Luckily I had reattached the winch, so we hooked up my spare battery, and used the winch to drag the tractor back out of the hole it had dug.

Grandpa used his axe and shovel to fill in the wheel pits I had dug, while I silently supervised. Then, abandoning the log for the time being, I climbed across this hazard, and extended a chain to drag the log across it. We chained up the log, and I dragged it a bit further so that it too cleared the soft spot. I backed up, we reattached the log to my three point hitch, and I proceeded another few feet before becoming trapped again.

This time, simply disconnecting the log was enough to let me climb over that problem. When we reconnected the chain, I just dragged the log back to the location of our future sauna. It was there that I had to climb a slight incline, and the tractor just wasn’t up for that, especially with the log digging itself down into the snow in the valley. We worked in reverse; I backed up the tractor and attached the log in tight this time. With this arrangement, the extra weight on the tractor’s back wheels worked in our favour, and I dragged this monster all the way back to the mill.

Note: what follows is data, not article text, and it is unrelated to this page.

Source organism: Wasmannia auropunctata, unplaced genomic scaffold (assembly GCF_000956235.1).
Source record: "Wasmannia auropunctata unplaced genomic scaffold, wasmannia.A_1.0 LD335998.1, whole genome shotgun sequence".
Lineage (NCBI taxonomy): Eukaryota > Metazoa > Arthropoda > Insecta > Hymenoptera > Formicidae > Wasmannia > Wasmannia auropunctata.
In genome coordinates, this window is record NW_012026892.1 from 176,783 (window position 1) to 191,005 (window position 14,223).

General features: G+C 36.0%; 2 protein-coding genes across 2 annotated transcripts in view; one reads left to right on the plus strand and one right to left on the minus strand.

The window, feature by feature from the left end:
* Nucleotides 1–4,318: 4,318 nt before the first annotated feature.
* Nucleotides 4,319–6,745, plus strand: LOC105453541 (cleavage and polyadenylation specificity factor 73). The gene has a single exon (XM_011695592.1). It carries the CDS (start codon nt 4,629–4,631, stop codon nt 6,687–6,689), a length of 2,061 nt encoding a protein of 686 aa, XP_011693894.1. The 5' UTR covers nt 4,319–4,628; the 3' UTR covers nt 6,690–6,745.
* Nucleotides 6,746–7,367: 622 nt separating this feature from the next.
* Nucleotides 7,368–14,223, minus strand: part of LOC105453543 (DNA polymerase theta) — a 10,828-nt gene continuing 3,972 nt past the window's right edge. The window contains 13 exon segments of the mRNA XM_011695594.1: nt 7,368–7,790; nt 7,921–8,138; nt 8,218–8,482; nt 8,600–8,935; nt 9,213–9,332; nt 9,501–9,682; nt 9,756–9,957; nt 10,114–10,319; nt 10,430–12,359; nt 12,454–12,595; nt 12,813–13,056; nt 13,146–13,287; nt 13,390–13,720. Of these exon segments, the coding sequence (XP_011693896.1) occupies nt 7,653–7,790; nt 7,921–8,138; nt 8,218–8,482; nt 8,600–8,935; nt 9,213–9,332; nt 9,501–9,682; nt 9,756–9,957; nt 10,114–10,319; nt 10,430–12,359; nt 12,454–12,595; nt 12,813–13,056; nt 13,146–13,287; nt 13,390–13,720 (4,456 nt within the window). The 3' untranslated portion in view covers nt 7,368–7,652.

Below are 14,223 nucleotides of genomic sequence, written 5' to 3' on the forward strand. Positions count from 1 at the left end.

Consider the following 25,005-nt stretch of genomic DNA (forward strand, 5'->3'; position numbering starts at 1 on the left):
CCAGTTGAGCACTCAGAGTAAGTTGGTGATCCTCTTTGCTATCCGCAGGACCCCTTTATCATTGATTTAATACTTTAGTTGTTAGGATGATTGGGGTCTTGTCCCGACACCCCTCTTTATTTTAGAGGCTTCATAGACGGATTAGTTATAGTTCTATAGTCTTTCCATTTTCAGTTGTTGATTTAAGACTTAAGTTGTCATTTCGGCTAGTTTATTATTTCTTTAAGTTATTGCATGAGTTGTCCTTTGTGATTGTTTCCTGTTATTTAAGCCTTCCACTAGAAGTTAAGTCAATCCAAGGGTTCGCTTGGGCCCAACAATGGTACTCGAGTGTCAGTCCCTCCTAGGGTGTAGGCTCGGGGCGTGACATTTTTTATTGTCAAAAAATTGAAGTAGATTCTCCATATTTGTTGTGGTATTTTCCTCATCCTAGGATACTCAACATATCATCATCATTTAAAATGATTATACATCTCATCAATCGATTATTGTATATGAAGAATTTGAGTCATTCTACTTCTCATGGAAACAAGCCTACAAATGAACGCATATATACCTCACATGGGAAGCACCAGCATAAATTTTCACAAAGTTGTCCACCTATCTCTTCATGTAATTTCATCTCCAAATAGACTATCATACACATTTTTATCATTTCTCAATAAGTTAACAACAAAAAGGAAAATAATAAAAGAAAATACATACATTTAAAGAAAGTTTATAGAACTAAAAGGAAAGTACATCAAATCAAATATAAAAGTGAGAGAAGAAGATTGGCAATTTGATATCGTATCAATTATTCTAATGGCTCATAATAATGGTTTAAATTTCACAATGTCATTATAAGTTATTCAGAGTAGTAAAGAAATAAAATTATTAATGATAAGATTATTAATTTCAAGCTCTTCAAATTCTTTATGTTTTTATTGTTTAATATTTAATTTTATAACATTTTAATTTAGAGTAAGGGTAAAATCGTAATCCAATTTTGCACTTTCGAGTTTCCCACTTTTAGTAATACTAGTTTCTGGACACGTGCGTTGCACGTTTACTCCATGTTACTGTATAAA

Grandpa felt we had time and need to try to get more out, so I put the tractor in high gear and headed back over the hills and through the woods to our log pile. While Grandpa shoveled more snow into the deepest wheel ruts, I managed to hook up another monster log and have it dragged almost back to the property line before he arrived. I was pretty proud of myself, but his expression didn’t betray any exceptional look of approval. I suppose that’s likely the fate of most son-in-laws, so I generally don’t take a lack of praise too hard :).

This one went much better. I engaged the four wheel drive far in advance of any obstacles, using it almost the entire trip across the rocky field. I didn’t need to do any finagling to get the log to the sawmill, where Grandpa decided to call it a day. This log was about 17-18 feet long, so I brought up my chainsaw and cut off a seven foot section where there was a bend in it. This will still be a great addition to my log pile, providing me with beams for the cabin finally. So far I have only been able to mill out smaller beams for the sauna.

Before leaving, Grandpa reminded me that he won’t be helping out today, and that he was expecting that I’d spend my time skidding more logs out of the bush. I’m not too worried about it, but I have a feeling it will be slow going if I start getting stuck again. I’ll just have to be patient, and we’ll see where I get.